February 17, 2010

Buzz, Facebook, and social flatland

With the dust beginning to settle from Google’s widely-criticized Buzz launch last week, it would seem the bad assumptions on Google’s part are pretty clear: Google thought it almost certain that you’d like to turn your most frequently-corresponded-with contacts into publicly-visible social networking friends, with only a fine print opt-out between you and any unwanted connections. Or maybe they knew their assumptions were wrong and hoped you wouldn’t notice.

However you choose to interpret the Buzz launch, though, its failings ride on top of a more fundamental problem with the most popular social networks: the entire model of social networking, from MySpace to Facebook to Twitter, is broken. It’s based on the interpretation of database tables, not on how humans naturally interact.

Honey, you forgot this at home

Here’s the problem: The dominant social networking paradigm is completely point-to-point. Our real-life social networks aren’t like that at all—they’re much closer to a hub-and-spoke model. Even from a young age, we meet different people in different contexts. We form discrete groups from discrete sets of people, generally with little overlap. Before the social networking revolution, the only time everyone you know would be present in the same forum would be at major events in your life, such as perhaps the end of it. Now it’s every day on the Internet.

Did you feel that slight trepidation the first time someone outside the first group of friends you connected with on a social networking site sent you a friend request? A vague tingling of memories of a parent showing up at school in front of your peers, or an older brother crashing the party with your friends? That sense is the result of a social flatland—to adapt a UI term from the estimable Bruce Tognazzini, who popularized it in application to Apple’s tendency to reject hierarchy and sorting for simplicity’s sake, it’s what happens when all your friends end up communicating with you simultaneously in the same space.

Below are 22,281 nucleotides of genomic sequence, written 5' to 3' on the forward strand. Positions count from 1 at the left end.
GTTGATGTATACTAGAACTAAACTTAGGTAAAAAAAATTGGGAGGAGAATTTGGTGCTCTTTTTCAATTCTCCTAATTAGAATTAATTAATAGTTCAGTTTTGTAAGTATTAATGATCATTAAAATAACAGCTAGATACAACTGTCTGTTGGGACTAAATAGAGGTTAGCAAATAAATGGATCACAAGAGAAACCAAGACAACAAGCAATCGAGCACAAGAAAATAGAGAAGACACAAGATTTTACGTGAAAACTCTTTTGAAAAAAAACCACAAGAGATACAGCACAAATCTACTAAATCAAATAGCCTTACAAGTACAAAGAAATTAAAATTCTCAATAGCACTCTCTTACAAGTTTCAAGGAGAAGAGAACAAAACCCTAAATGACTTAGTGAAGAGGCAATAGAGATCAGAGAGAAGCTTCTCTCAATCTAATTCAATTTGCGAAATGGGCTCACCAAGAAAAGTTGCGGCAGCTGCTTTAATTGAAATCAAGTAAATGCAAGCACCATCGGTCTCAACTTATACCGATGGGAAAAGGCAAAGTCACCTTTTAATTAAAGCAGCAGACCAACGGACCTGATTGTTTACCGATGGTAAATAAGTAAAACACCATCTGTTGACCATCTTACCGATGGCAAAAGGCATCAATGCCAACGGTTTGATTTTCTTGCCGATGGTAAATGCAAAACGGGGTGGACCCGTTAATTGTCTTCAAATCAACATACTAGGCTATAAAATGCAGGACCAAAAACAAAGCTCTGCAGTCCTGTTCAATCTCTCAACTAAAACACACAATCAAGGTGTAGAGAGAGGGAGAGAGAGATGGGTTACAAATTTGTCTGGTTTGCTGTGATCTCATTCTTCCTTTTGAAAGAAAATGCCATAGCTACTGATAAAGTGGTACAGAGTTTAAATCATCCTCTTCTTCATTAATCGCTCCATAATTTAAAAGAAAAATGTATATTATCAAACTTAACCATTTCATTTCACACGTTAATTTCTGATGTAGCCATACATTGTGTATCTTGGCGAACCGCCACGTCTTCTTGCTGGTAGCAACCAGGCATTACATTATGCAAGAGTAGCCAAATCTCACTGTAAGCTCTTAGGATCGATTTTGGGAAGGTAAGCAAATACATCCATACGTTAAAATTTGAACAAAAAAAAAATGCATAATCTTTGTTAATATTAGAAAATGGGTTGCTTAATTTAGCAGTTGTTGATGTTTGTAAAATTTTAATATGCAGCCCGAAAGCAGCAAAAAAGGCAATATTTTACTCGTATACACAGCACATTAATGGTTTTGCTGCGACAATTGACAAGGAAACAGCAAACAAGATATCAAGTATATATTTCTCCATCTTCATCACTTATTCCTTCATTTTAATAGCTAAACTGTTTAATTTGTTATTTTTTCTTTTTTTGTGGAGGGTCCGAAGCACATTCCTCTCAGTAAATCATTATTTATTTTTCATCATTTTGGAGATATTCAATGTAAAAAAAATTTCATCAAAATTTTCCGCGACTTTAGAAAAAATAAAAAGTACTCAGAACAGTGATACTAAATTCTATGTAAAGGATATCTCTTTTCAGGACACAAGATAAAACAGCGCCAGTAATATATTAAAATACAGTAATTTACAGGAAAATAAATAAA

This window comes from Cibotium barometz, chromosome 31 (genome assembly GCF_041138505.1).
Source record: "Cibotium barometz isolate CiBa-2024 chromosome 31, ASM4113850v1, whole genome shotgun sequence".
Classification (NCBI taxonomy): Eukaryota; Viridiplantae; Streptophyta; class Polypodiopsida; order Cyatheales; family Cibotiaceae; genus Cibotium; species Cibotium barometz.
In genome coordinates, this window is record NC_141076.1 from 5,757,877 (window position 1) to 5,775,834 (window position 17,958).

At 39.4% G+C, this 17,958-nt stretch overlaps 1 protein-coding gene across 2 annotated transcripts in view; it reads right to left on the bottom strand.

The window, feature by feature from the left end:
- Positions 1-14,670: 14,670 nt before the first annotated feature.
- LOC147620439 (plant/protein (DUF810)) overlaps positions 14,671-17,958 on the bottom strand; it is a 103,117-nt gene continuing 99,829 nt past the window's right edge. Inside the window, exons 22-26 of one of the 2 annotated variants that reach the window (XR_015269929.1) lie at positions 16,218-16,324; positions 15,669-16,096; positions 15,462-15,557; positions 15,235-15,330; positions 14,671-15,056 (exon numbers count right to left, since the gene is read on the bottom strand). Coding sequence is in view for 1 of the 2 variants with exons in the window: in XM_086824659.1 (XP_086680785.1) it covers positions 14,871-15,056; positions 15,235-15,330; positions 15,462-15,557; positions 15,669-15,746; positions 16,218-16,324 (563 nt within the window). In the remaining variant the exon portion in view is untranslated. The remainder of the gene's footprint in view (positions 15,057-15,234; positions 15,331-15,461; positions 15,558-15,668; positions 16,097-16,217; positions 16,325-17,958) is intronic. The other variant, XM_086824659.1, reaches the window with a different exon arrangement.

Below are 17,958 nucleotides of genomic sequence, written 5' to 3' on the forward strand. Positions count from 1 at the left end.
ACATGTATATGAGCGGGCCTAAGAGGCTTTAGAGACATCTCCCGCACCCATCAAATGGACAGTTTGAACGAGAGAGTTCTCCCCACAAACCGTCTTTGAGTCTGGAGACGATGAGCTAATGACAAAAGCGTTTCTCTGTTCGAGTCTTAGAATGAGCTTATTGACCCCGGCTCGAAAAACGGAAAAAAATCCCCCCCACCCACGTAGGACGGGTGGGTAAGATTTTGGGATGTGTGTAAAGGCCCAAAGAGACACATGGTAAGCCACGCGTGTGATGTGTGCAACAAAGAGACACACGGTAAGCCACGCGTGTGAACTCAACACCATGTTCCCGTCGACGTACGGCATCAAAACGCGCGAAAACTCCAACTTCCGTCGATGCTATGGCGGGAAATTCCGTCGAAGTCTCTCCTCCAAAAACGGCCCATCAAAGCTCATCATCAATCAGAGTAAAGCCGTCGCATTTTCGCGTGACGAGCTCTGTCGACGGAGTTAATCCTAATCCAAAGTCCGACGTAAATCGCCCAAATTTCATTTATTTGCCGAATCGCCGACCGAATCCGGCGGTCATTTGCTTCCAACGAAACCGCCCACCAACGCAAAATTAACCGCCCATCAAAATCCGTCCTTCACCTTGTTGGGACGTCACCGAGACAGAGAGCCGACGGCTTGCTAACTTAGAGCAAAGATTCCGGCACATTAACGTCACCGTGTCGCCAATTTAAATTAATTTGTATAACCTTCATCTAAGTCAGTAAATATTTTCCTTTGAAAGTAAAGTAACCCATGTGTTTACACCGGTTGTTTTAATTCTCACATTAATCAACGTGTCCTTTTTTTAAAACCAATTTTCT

Unflattening your friends

Social networking sites have made attempts to address the inadequacies of social flatland. From the beginning, Facebook had its “networks,” which at least recognized individuals’ belonging to multiple, discrete groups, even if the groups were lumped together anyway. With the deprecation of Facebook networks, its “lists” feature with per-post privacy is the closest yet to real-life social networks—but the UI for it is far from intuitive and defaults to flatland.

There are some up-and-comers who get it. The closest thing to a real-life social networking site may actually be a blogging platform: Posterous, the email-powered blogging site, lets users create separate, multi-user private blogs and invite users to them. Tumblr provides similar functionality, if not quite as seamlessly. Even Twitter, partly by virtue of simplicity, doesn’t put any major roadblocks between you and multiple accounts to represent you in your different spheres, any of which can be easily made private. It’s not uncommon for Twitter clients to support fast account switching right out of the box.

Then again, it’s often fun to introduce friends to each other. It can be rewarding: Sometimes, the unexpected meeting of mutual friends can be a fortuitous pleasure. Other times, it can be a disaster.

Which is why, all things considered, it’s generally better to make those connections yourself.